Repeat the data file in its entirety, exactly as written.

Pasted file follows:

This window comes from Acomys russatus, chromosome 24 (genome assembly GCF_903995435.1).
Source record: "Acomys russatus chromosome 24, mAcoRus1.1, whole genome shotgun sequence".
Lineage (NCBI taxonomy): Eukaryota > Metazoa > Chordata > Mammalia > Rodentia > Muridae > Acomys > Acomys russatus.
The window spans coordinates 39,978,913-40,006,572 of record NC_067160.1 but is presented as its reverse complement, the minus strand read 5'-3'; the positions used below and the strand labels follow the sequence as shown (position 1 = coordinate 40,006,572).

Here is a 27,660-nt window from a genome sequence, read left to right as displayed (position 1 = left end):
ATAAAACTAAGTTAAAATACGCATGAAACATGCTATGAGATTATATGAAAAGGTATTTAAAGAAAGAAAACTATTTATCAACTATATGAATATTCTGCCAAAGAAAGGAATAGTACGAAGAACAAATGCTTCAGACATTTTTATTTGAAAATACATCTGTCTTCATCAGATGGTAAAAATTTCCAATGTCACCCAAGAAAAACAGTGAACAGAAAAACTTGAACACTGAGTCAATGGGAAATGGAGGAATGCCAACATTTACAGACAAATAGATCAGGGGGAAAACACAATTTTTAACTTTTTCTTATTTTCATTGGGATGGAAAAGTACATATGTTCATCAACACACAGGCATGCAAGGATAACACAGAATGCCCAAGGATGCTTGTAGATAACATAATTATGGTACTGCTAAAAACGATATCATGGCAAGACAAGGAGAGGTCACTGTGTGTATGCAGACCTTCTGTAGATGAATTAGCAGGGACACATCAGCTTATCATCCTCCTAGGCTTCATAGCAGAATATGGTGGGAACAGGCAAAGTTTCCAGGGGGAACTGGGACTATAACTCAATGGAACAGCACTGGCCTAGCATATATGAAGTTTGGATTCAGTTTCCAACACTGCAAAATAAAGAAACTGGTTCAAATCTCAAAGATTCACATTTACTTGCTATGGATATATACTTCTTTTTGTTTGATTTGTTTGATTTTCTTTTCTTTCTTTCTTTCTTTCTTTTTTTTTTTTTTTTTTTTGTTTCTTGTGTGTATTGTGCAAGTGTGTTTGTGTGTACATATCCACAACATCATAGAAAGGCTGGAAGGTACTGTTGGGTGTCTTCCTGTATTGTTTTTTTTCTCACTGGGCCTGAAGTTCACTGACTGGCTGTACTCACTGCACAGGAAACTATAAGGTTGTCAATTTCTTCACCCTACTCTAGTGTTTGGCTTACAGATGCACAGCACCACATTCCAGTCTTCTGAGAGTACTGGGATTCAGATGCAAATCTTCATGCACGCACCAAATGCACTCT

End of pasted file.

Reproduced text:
This window comes from Acomys russatus, chromosome 24 (genome assembly GCF_903995435.1).
Source record: "Acomys russatus chromosome 24, mAcoRus1.1, whole genome shotgun sequence".
Lineage (NCBI taxonomy): Eukaryota > Metazoa > Chordata > Mammalia > Rodentia > Muridae > Acomys > Acomys russatus.
The window spans coordinates 39,978,913-40,006,572 of record NC_067160.1 but is presented as its reverse complement, the minus strand read 5'-3'; the positions used below and the strand labels follow the sequence as shown (position 1 = coordinate 40,006,572).

Here is a 27,660-nt window from a genome sequence, read left to right as displayed (position 1 = left end):
ATAAAACTAAGTTAAAATACGCATGAAACATGCTATGAGATTATATGAAAAGGTATTTAAAGAAAGAAAACTATTTATCAACTATATGAATATTCTGCCAAAGAAAGGAATAGTACGAAGAACAAATGCTTCAGACATTTTTATTTGAAAATACATCTGTCTTCATCAGATGGTAAAAATTTCCAATGTCACCCAAGAAAAACAGTGAACAGAAAAACTTGAACACTGAGTCAATGGGAAATGGAGGAATGCCAACATTTACAGACAAATAGATCAGGGGGAAAACACAATTTTTAACTTTTTCTTATTTTCATTGGGATGGAAAAGTACATATGTTCATCAACACACAGGCATGCAAGGATAACACAGAATGCCCAAGGATGCTTGTAGATAACATAATTATGGTACTGCTAAAAACGATATCATGGCAAGACAAGGAGAGGTCACTGTGTGTATGCAGACCTTCTGTAGATGAATTAGCAGGGACACATCAGCTTATCATCCTCCTAGGCTTCATAGCAGAATATGGTGGGAACAGGCAAAGTTTCCAGGGGGAACTGGGACTATAACTCAATGGAACAGCACTGGCCTAGCATATATGAAGTTTGGATTCAGTTTCCAACACTGCAAAATAAAGAAACTGGTTCAAATCTCAAAGATTCACATTTACTTGCTATGGATATATACTTCTTTTTGTTTGATTTGTTTGATTTTCTTTTCTTTCTTTCTTTCTTTCTTTTTTTTTTTTTTTTTTTTGTTTCTTGTGTGTATTGTGCAAGTGTGTTTGTGTGTACATATCCACAACATCATAGAAAGGCTGGAAGGTACTGTTGGGTGTCTTCCTGTATTGTTTTTTTTCTCACTGGGCCTGAAGTTCACTGACTGGCTGTACTCACTGCACAGGAAACTATAAGGTTGTCAATTTCTTCACCCTACTCTAGTGTTTGGCTTACAGATGCACAGCACCACATTCCAGTCTTCTGAGAGTACTGGGATTCAGATGCAAATCTTCATGCACGCACCAAATGCACTCT